Treatment for Leptin Insensitivity With Thunder God Vine Looks Promising in Obesity Studies
For the first time in decades, the average life expectancy is starting to decline in American society. At the same time, the average American’s waistline is growing. People are getting fatter and fatter, and now life expectancy is finally reflecting that as it trends downward. Is this a cause and effect relationship? Scientists have not said for sure, but it seems that the evidence is there.
Why, though, are Americans especially, getting so FAT? People theorize about this all the time. Some say it is the increased availability of junk foods – highly processed food, fast food, cheap food, laden with chemicals and high in carbohydrates and bad fat. Does this make sense? Absolutely.
Others say it’s because we are becoming more and more sedentary. Kids don’t go outside to play – whether that’s because they have video games and computers now, or because their parents don’t feel they are safe outside, or even because there is just less ROOM to play outside as population grows. People watch TV, sit at their desks for 8 hours working … the list goes on. Does THIS make sense? Yes.
In 2008, the World Health Organization (WHO) estimated that 1.4 billion adults worldwide were overweight; of these, 200 million men and 300 million women were obese (Finucane et al., 2011). It is predicted that more than one billion people in the world will be obese by 2030 (Kelly et al., 2008). Obesity is a major cause for the development of debilitating conditions such as type 2 diabetes, cardiovascular disease, hypertension, and non-alcoholic steatohepatitis, all of which reduce life quality as well as lifespan (Olshansky et al., 2005). (Ozcan et. al., 2015)
I’m sure there is no single reason for the increase in obesity in America. However, scientists and doctors are showing that more and more – whatever the external cause of obesity – the internal cause may be resistance to the hormone Leptin.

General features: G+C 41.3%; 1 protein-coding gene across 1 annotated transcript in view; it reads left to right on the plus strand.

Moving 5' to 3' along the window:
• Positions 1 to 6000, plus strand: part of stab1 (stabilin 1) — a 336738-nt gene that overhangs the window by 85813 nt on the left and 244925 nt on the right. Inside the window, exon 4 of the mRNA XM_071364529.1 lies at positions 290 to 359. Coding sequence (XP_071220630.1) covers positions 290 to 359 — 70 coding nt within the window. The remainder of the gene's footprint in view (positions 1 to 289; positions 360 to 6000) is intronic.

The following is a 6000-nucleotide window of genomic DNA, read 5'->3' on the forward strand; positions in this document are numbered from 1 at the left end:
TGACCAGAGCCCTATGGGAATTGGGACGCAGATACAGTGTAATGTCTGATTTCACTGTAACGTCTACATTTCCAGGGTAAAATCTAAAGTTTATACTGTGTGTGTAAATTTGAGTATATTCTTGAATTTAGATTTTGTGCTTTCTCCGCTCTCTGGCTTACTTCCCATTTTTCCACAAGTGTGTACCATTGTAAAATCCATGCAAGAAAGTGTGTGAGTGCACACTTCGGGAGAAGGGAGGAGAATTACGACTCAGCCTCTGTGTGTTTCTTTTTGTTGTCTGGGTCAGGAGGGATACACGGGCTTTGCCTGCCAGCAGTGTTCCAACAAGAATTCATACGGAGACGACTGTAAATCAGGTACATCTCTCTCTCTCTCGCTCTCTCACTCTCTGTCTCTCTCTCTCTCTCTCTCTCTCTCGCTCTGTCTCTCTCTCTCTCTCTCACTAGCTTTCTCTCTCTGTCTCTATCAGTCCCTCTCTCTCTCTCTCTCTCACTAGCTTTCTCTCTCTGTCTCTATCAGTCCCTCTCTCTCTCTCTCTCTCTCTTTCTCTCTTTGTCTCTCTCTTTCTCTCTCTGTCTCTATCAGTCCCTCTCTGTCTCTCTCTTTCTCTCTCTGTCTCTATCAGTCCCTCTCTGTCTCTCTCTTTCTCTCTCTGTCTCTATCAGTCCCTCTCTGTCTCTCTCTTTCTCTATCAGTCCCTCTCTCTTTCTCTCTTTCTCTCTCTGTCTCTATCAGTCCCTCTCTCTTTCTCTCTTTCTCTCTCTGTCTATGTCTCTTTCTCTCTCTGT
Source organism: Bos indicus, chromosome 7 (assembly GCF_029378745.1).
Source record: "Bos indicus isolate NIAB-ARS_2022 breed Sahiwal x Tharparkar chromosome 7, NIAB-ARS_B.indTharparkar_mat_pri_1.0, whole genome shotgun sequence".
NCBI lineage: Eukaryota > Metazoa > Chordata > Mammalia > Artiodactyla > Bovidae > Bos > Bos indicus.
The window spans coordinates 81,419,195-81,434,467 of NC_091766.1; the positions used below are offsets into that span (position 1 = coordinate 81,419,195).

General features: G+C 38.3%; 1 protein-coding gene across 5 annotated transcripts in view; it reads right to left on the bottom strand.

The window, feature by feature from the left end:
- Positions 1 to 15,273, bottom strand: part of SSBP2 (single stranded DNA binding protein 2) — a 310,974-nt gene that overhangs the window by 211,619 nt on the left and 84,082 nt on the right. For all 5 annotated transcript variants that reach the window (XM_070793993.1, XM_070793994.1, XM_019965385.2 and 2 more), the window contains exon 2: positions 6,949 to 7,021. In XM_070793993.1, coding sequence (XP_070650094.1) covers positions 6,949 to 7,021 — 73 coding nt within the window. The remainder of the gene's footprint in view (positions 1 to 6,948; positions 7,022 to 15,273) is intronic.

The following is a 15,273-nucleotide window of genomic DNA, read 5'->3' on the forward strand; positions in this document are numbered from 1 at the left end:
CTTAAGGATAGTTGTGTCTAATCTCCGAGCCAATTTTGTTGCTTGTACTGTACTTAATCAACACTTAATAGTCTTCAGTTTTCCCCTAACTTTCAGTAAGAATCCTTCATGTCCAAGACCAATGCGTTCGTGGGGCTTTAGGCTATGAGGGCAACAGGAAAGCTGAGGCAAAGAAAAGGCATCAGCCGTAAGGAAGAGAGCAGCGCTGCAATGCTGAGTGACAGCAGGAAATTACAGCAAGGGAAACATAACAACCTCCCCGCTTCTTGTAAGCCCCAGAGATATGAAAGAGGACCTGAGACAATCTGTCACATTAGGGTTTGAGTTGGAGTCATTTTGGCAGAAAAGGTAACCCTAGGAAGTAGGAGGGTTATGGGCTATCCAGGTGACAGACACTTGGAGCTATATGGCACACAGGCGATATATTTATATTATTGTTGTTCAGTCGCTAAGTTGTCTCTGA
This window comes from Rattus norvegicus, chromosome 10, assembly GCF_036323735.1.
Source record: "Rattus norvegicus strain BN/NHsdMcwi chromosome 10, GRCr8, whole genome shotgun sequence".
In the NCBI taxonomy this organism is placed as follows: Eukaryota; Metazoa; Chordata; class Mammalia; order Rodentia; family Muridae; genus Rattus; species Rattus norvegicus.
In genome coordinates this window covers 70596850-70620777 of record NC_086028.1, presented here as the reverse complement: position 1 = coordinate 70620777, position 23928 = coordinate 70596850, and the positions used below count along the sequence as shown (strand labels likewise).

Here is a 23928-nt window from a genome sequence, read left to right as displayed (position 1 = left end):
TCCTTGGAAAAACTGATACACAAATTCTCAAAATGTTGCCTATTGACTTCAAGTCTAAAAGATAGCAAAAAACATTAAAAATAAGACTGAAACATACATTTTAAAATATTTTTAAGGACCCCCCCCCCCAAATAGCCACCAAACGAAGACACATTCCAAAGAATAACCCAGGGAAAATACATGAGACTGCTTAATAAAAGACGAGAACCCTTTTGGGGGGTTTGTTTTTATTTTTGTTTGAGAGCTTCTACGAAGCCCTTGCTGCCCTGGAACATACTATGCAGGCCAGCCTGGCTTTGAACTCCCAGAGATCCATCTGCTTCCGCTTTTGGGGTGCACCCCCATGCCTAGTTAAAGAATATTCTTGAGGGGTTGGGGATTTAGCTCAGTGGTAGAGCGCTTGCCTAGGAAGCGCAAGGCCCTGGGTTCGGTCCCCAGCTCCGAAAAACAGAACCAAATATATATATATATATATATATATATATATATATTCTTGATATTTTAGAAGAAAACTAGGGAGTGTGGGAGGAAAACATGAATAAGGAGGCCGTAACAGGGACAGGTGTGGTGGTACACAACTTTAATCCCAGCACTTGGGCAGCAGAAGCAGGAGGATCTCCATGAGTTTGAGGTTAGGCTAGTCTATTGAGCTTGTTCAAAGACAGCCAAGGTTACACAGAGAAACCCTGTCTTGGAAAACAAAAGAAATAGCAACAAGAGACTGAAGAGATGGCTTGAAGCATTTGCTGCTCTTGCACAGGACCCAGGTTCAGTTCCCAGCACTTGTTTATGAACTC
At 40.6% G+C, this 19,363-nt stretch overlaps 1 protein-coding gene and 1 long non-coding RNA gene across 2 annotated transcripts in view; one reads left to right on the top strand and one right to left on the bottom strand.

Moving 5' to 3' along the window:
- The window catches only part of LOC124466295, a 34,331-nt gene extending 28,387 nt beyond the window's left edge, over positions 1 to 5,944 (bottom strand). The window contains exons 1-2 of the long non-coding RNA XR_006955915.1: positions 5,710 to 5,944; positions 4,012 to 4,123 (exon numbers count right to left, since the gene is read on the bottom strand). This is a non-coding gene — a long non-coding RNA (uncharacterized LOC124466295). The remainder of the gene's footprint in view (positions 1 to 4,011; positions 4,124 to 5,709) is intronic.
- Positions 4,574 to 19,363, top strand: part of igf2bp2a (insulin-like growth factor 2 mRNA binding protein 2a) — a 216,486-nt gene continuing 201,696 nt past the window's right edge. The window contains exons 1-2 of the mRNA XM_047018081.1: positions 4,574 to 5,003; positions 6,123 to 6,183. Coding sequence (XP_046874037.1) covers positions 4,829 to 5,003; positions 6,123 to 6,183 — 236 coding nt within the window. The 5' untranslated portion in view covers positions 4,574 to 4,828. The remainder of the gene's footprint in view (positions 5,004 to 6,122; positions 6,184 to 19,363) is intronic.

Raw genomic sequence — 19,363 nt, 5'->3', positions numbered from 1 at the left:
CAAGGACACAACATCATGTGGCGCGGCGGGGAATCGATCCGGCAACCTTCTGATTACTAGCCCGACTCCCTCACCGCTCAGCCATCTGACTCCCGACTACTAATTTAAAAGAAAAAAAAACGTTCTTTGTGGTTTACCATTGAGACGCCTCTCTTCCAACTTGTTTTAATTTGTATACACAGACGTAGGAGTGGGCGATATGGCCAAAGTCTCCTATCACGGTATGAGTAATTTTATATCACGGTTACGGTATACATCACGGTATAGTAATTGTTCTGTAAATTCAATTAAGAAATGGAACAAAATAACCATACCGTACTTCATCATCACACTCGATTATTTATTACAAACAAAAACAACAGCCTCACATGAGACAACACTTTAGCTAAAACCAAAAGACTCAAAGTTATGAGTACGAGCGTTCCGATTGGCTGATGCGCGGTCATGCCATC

Leptin is like a messenger in the body, conveying information about our energy stores to our brain, which will then regulate things like how much we eat, hunger, when to stop eating and things like that. However, in we are resistant to Leptin, we cannot get those signals correctly, and therefore we overeat. When Leptin resistance happens, “it [becomes] clear that, despite the presence of very high levels of circulating leptin in murine models of obesity and in obese humans, the hormone is ineffective in creating satiety and suppressing food intake” (Ozcan, et al., 2015). To date, no medication has actually been approved by the FDA that will increase Leptin sensitivity.
Dr. Ozcan’s study on the effects of Celastrol on lab mice has some exciting results when it comes to fighting Leptin resistance, however. Dr Ozcan and his colleagues studied Celastrol, which is a compound in an extract from the thunder god vine root which appears to reduce food intake by up to 80% within the first WEEK of taking the extract, and a weight decrease of about 45% in obese mice. The mice were made obese by overfeeding and diet, and therefore, they because insensitive to Leptin. Once Celastrol was introduced to them (via injection which would control dosing exactly), the mice that were treated were the ones that reduced food intake and lost weight. Moreover, the Celastrol reduced cholesterol levels and improved liver function and glucose metabolism/receptivity (which also seems to go hand in hand with Leptin impairment), which may indicate that the Thunder God Root Extract may lower risk of heart disease, fatty liver, and adult onset or type 2 diabetes.